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What is Plantar Fasciitis?

what is plantar fasciitis

Plantar fasciitis is a persistent ailment that results in discomfort on the underpart of the foot, close to the heel. This condition is commonly experienced when taking the first steps in the morning or after extended periods of either standing or sitting.

Plantar fasciitis is commonly caused by excessive strain on the plantar fascia, which is the band of tissue connecting the heel bone to the toes. The repetitive strain can lead to damage over time.


Plantar fasciitis is a frequent foot ailment that leads to discomfort in the heel or arch region. This condition can occur due to various factors such as excessive stretching, overuse, or underlying health issues. If you’d like to learn more about the causes and treatment options for plantar fasciitis, click here.

Heel pain is often the most obvious sign that you have plantar fasciitis. You may feel a sharp, piercing pain under your heel or in the arch when you walk or stand for long periods of time.

You may also feel a burning sensation under your heel, or experience swelling or tenderness in the area. The pain is usually worse when you first get out of bed or after periods of inactivity.

For most people, symptoms of plantar fasciitis improve with simple treatment. This includes icing the area, stretching the plantar fascia and calf muscles, and wearing shoes with good arch support.


Plantar fasciitis is a common cause of heel pain. It can occur in people of all ages and is most common among women in their 40s and 50s, but it can also affect men as well.

It is caused by inflammation of the plantar fascia, a tough band of tissue that runs along the sole of your foot. It attaches to the heel bone (calcaneus) and the base of your toes.

When it is irritated, it can cause stabbing or sharp pain. It usually gets worse first thing in the morning or when you stand up after a long time sitting down.

The condition can be triggered by tight calf muscles that make it hard to flex your foot or by tight Achilles tendons, which connect the calf muscle to your heel bone. It can also be a result of increased body weight or biomechanical issues that put extra stress on your feet.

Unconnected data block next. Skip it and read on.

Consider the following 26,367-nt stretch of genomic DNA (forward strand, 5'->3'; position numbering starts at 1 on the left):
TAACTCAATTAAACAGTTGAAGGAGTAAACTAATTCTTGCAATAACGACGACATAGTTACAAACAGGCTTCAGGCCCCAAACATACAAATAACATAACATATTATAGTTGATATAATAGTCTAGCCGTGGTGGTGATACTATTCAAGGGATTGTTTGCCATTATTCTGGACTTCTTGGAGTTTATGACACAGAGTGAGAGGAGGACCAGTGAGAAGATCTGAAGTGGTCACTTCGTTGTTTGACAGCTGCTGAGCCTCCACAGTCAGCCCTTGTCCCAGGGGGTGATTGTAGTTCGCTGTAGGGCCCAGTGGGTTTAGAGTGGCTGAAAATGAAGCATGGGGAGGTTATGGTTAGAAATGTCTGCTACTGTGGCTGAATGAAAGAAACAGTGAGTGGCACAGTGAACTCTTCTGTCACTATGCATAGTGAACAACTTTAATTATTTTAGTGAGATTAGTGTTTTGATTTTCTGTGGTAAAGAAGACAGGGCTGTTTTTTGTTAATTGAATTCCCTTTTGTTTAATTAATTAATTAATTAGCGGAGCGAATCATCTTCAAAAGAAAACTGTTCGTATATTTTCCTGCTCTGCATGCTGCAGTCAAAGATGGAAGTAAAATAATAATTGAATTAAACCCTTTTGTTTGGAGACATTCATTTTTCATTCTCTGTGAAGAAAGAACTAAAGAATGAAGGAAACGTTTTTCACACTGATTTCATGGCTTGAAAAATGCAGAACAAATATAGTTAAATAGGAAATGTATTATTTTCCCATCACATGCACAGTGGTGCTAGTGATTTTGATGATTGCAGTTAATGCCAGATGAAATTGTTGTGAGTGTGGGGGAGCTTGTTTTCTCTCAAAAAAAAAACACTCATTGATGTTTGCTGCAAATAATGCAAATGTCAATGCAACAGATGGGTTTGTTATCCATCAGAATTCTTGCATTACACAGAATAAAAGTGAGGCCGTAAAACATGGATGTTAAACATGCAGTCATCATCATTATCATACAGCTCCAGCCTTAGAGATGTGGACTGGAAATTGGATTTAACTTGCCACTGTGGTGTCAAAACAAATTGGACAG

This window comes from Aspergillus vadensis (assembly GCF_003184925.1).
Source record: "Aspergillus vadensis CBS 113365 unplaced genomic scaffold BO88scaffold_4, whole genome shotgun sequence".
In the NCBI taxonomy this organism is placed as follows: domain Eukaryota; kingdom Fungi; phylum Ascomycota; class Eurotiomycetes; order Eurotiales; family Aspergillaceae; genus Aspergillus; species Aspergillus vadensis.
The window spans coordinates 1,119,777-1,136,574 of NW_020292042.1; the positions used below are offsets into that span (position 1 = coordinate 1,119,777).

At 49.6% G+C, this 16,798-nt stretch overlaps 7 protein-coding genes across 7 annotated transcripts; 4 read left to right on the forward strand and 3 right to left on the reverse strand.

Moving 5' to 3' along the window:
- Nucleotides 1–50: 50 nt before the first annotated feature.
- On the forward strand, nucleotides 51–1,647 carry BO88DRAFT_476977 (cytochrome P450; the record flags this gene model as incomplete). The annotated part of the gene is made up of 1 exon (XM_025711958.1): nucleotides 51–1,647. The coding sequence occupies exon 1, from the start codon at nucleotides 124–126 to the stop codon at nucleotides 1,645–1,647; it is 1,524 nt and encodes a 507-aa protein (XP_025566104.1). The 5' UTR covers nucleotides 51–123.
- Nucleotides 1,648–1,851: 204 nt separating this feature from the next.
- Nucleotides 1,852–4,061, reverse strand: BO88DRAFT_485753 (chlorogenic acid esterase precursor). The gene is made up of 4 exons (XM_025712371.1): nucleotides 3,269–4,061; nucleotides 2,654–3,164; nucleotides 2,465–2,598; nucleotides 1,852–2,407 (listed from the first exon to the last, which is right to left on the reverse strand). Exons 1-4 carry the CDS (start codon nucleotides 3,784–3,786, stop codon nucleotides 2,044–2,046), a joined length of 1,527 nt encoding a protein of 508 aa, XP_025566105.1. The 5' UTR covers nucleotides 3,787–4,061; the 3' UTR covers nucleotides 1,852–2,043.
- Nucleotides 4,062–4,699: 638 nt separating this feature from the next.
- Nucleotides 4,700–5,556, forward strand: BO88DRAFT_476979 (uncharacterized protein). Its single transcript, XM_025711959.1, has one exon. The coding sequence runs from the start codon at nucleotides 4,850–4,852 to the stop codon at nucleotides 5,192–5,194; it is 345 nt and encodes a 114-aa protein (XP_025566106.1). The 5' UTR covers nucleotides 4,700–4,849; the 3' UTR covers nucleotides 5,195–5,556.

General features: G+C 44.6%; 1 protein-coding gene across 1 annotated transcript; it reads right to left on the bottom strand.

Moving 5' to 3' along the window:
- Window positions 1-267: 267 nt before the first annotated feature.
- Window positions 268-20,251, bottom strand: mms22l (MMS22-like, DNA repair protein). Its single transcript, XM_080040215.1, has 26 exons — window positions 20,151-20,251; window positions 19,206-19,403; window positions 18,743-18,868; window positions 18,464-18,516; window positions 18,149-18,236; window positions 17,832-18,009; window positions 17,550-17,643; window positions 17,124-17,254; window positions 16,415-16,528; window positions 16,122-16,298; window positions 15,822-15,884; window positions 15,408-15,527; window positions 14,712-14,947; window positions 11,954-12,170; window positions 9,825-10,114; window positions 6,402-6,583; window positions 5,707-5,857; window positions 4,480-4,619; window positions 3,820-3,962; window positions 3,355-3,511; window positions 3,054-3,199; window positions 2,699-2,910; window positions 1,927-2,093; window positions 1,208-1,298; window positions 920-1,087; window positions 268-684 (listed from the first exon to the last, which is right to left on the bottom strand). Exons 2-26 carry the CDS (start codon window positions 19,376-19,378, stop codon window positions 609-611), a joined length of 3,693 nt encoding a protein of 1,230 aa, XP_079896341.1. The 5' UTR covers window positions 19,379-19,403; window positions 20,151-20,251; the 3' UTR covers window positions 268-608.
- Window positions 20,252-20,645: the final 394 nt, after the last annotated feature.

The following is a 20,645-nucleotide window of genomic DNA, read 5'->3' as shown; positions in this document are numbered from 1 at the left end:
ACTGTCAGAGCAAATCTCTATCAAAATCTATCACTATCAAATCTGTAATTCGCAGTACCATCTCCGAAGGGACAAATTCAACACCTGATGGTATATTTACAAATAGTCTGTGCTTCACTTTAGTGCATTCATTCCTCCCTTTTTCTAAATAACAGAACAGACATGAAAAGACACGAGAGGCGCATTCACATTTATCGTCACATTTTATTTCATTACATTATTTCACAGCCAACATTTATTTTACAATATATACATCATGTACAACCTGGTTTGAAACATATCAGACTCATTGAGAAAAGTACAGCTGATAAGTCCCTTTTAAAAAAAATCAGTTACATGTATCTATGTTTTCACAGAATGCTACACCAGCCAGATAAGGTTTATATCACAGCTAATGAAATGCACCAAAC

Plantar fasciitis can usually be treated with conservative care, including activity modification and physical therapy. These therapies reduce inflammation and improve pain.

NSAIDs, such as ibuprofen, are another treatment. These medications may be taken for short periods to reduce the pain and swelling associated with plantar fasciitis.

Iontophoresis, which involves using a low-voltage galvanic current to drive topical corticosteroids into the tissue, is also used to reduce inflammation and pain. However, it has limited effectiveness and requires frequent use.

Surgery is a last resort for people who have had plantar fasciitis for a long time and haven’t responded to other treatments. This procedure removes the plantar fascia from the heel bone, which can relieve pain and discomfort.

Other treatment options include physical therapy and shock wave therapy, a minimally invasive procedure that uses ultrasound imaging to target and break up scar tissue in the plantar fascia. This minimally invasive technique can be done in the office and is typically effective in patients who have failed other treatment options.


One of the best ways to prevent plantar fasciitis is through a healthy exercise routine. Doing low-impact exercises such as swimming or cycling can keep your feet and body strong and avoid overuse injuries that could result in painful plantar fasciitis.

The condition is caused by too much stress on the plantar fascia ligament, resulting in irritation and tiny tears. It occurs most often with runners and other people who spend a lot of time on their feet.

Pain usually starts gradually and primarily affects the bottom of your foot near the heel. It can be sharp or a stabbing sensation.

Most people with plantar fasciitis improve in a few months with conservative treatment, including icing and stretching. A few patients may need surgery to remove the damaged tissue. This is done only after other treatments have failed.

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